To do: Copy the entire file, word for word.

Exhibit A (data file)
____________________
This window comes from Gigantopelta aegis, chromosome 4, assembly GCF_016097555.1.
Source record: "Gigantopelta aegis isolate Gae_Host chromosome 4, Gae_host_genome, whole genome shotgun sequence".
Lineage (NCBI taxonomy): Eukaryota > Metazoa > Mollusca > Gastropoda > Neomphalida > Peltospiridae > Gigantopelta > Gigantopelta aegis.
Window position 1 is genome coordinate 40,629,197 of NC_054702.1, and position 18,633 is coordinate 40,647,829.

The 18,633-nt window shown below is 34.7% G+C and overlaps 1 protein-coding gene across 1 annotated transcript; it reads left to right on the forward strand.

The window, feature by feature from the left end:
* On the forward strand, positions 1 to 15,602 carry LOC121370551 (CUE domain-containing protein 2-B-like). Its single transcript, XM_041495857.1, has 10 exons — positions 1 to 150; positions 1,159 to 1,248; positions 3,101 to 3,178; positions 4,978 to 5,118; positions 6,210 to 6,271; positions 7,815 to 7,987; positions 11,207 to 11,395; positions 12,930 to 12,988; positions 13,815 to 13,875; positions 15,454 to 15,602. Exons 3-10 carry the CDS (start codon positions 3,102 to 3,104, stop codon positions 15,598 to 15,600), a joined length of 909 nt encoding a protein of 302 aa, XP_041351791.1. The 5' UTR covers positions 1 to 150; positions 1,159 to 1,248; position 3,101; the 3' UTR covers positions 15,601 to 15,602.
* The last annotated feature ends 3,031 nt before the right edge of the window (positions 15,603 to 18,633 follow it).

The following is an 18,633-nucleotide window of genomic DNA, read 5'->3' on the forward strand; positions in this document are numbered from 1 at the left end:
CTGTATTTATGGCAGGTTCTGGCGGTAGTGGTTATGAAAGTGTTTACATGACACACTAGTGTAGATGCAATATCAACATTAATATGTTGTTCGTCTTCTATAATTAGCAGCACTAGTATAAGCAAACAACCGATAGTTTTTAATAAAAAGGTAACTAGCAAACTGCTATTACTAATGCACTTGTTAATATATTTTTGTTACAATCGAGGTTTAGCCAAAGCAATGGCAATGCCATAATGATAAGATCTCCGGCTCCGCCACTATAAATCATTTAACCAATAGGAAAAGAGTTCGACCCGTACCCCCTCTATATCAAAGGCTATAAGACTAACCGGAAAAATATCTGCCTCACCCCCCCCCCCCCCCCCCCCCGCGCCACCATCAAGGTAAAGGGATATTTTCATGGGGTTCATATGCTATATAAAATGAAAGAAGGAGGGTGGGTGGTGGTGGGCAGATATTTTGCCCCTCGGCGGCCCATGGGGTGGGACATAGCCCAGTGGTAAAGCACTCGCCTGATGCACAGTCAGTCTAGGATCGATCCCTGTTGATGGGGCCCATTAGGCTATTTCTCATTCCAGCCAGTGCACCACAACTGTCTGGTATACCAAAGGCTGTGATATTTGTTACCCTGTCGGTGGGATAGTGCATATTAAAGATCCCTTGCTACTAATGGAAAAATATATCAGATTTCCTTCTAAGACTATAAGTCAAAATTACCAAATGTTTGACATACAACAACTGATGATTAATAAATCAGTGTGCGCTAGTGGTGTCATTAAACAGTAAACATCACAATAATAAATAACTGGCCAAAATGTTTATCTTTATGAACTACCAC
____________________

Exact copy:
This window comes from Gigantopelta aegis, chromosome 4, assembly GCF_016097555.1.
Source record: "Gigantopelta aegis isolate Gae_Host chromosome 4, Gae_host_genome, whole genome shotgun sequence".
Lineage (NCBI taxonomy): Eukaryota > Metazoa > Mollusca > Gastropoda > Neomphalida > Peltospiridae > Gigantopelta > Gigantopelta aegis.
Window position 1 is genome coordinate 40,629,197 of NC_054702.1, and position 18,633 is coordinate 40,647,829.

The 18,633-nt window shown below is 34.7% G+C and overlaps 1 protein-coding gene across 1 annotated transcript; it reads left to right on the forward strand.

The window, feature by feature from the left end:
* On the forward strand, positions 1 to 15,602 carry LOC121370551 (CUE domain-containing protein 2-B-like). Its single transcript, XM_041495857.1, has 10 exons — positions 1 to 150; positions 1,159 to 1,248; positions 3,101 to 3,178; positions 4,978 to 5,118; positions 6,210 to 6,271; positions 7,815 to 7,987; positions 11,207 to 11,395; positions 12,930 to 12,988; positions 13,815 to 13,875; positions 15,454 to 15,602. Exons 3-10 carry the CDS (start codon positions 3,102 to 3,104, stop codon positions 15,598 to 15,600), a joined length of 909 nt encoding a protein of 302 aa, XP_041351791.1. The 5' UTR covers positions 1 to 150; positions 1,159 to 1,248; position 3,101; the 3' UTR covers positions 15,601 to 15,602.
* The last annotated feature ends 3,031 nt before the right edge of the window (positions 15,603 to 18,633 follow it).

The following is an 18,633-nucleotide window of genomic DNA, read 5'->3' on the forward strand; positions in this document are numbered from 1 at the left end:
CTGTATTTATGGCAGGTTCTGGCGGTAGTGGTTATGAAAGTGTTTACATGACACACTAGTGTAGATGCAATATCAACATTAATATGTTGTTCGTCTTCTATAATTAGCAGCACTAGTATAAGCAAACAACCGATAGTTTTTAATAAAAAGGTAACTAGCAAACTGCTATTACTAATGCACTTGTTAATATATTTTTGTTACAATCGAGGTTTAGCCAAAGCAATGGCAATGCCATAATGATAAGATCTCCGGCTCCGCCACTATAAATCATTTAACCAATAGGAAAAGAGTTCGACCCGTACCCCCTCTATATCAAAGGCTATAAGACTAACCGGAAAAATATCTGCCTCACCCCCCCCCCCCCCCCCCCCCGCGCCACCATCAAGGTAAAGGGATATTTTCATGGGGTTCATATGCTATATAAAATGAAAGAAGGAGGGTGGGTGGTGGTGGGCAGATATTTTGCCCCTCGGCGGCCCATGGGGTGGGACATAGCCCAGTGGTAAAGCACTCGCCTGATGCACAGTCAGTCTAGGATCGATCCCTGTTGATGGGGCCCATTAGGCTATTTCTCATTCCAGCCAGTGCACCACAACTGTCTGGTATACCAAAGGCTGTGATATTTGTTACCCTGTCGGTGGGATAGTGCATATTAAAGATCCCTTGCTACTAATGGAAAAATATATCAGATTTCCTTCTAAGACTATAAGTCAAAATTACCAAATGTTTGACATACAACAACTGATGATTAATAAATCAGTGTGCGCTAGTGGTGTCATTAAACAGTAAACATCACAATAATAAATAACTGGCCAAAATGTTTATCTTTATGAACTACCAC